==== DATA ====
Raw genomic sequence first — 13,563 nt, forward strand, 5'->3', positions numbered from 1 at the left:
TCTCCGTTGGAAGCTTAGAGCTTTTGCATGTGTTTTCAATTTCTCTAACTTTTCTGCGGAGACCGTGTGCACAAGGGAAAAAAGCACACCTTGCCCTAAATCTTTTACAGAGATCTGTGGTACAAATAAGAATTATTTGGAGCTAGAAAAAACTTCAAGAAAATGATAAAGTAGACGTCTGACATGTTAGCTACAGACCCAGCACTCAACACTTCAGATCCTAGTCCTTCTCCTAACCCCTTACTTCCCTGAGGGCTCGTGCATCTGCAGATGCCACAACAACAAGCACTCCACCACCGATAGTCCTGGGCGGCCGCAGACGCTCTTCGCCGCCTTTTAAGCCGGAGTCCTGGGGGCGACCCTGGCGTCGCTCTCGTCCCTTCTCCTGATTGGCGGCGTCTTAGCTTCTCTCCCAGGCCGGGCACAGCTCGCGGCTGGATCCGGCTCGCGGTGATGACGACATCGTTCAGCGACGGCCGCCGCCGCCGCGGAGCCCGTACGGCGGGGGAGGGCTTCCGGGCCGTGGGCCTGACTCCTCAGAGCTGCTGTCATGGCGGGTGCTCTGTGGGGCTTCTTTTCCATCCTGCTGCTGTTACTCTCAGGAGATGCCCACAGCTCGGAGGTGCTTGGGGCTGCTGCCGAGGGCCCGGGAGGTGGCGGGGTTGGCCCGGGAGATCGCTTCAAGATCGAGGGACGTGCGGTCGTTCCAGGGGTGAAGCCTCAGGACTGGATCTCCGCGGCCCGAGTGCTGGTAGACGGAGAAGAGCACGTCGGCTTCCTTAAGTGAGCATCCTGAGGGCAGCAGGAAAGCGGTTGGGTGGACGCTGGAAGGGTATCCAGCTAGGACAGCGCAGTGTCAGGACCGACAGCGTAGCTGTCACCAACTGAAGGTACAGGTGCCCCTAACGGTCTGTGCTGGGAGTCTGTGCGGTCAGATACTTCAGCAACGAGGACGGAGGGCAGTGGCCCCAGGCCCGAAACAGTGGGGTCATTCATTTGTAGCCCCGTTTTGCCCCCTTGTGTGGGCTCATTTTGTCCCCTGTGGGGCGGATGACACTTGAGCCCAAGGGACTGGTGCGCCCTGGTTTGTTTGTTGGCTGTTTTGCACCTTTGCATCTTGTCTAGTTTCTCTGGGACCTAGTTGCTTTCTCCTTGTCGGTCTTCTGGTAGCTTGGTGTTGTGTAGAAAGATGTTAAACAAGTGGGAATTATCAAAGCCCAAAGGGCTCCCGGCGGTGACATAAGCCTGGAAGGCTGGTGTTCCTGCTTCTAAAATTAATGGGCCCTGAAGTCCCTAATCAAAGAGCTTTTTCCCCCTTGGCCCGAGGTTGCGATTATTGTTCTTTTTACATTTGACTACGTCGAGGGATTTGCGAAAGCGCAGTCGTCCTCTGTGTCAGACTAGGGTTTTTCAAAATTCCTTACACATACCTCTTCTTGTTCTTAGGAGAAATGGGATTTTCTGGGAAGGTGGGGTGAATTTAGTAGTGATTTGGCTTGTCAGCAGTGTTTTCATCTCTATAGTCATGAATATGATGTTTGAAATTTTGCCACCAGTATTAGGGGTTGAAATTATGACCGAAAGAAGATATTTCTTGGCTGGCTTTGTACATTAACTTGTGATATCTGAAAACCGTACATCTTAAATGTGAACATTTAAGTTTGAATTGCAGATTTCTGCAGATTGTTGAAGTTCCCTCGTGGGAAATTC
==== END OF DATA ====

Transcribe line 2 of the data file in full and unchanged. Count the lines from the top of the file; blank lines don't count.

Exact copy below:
TCTCCGTTGGAAGCTTAGAGCTTTTGCATGTGTTTTCAATTTCTCTAACTTTTCTGCGGAGACCGTGTGCACAAGGGAAAAAAGCACACCTTGCCCTAAATCTTTTACAGAGATCTGTGGTACAAATAAGAATTATTTGGAGCTAGAAAAAACTTCAAGAAAATGATAAAGTAGACGTCTGACATGTTAGCTACAGACCCAGCACTCAACACTTCAGATCCTAGTCCTTCTCCTAACCCCTTACTTCCCTGAGGGCTCGTGCATCTGCAGATGCCACAACAACAAGCACTCCACCACCGATAGTCCTGGGCGGCCGCAGACGCTCTTCGCCGCCTTTTAAGCCGGAGTCCTGGGGGCGACCCTGGCGTCGCTCTCGTCCCTTCTCCTGATTGGCGGCGTCTTAGCTTCTCTCCCAGGCCGGGCACAGCTCGCGGCTGGATCCGGCTCGCGGTGATGACGACATCGTTCAGCGACGGCCGCCGCCGCCGCGGAGCCCGTACGGCGGGGGAGGGCTTCCGGGCCGTGGGCCTGACTCCTCAGAGCTGCTGTCATGGCGGGTGCTCTGTGGGGCTTCTTTTCCATCCTGCTGCTGTTACTCTCAGGAGATGCCCACAGCTCGGAGGTGCTTGGGGCTGCTGCCGAGGGCCCGGGAGGTGGCGGGGTTGGCCCGGGAGATCGCTTCAAGATCGAGGGACGTGCGGTCGTTCCAGGGGTGAAGCCTCAGGACTGGATCTCCGCGGCCCGAGTGCTGGTAGACGGAGAAGAGCACGTCGGCTTCCTTAAGTGAGCATCCTGAGGGCAGCAGGAAAGCGGTTGGGTGGACGCTGGAAGGGTATCCAGCTAGGACAGCGCAGTGTCAGGACCGACAGCGTAGCTGTCACCAACTGAAGGTACAGGTGCCCCTAACGGTCTGTGCTGGGAGTCTGTGCGGTCAGATACTTCAGCAACGAGGACGGAGGGCAGTGGCCCCAGGCCCGAAACAGTGGGGTCATTCATTTGTAGCCCCGTTTTGCCCCCTTGTGTGGGCTCATTTTGTCCCCTGTGGGGCGGATGACACTTGAGCCCAAGGGACTGGTGCGCCCTGGTTTGTTTGTTGGCTGTTTTGCACCTTTGCATCTTGTCTAGTTTCTCTGGGACCTAGTTGCTTTCTCCTTGTCGGTCTTCTGGTAGCTTGGTGTTGTGTAGAAAGATGTTAAACAAGTGGGAATTATCAAAGCCCAAAGGGCTCCCGGCGGTGACATAAGCCTGGAAGGCTGGTGTTCCTGCTTCTAAAATTAATGGGCCCTGAAGTCCCTAATCAAAGAGCTTTTTCCCCCTTGGCCCGAGGTTGCGATTATTGTTCTTTTTACATTTGACTACGTCGAGGGATTTGCGAAAGCGCAGTCGTCCTCTGTGTCAGACTAGGGTTTTTCAAAATTCCTTACACATACCTCTTCTTGTTCTTAGGAGAAATGGGATTTTCTGGGAAGGTGGGGTGAATTTAGTAGTGATTTGGCTTGTCAGCAGTGTTTTCATCTCTATAGTCATGAATATGATGTTTGAAATTTTGCCACCAGTATTAGGGGTTGAAATTATGACCGAAAGAAGATATTTCTTGGCTGGCTTTGTACATTAACTTGTGATATCTGAAAACCGTACATCTTAAATGTGAACATTTAAGTTTGAATTGCAGATTTCTGCAGATTGTTGAAGTTCCCTCGTGGGAAATTC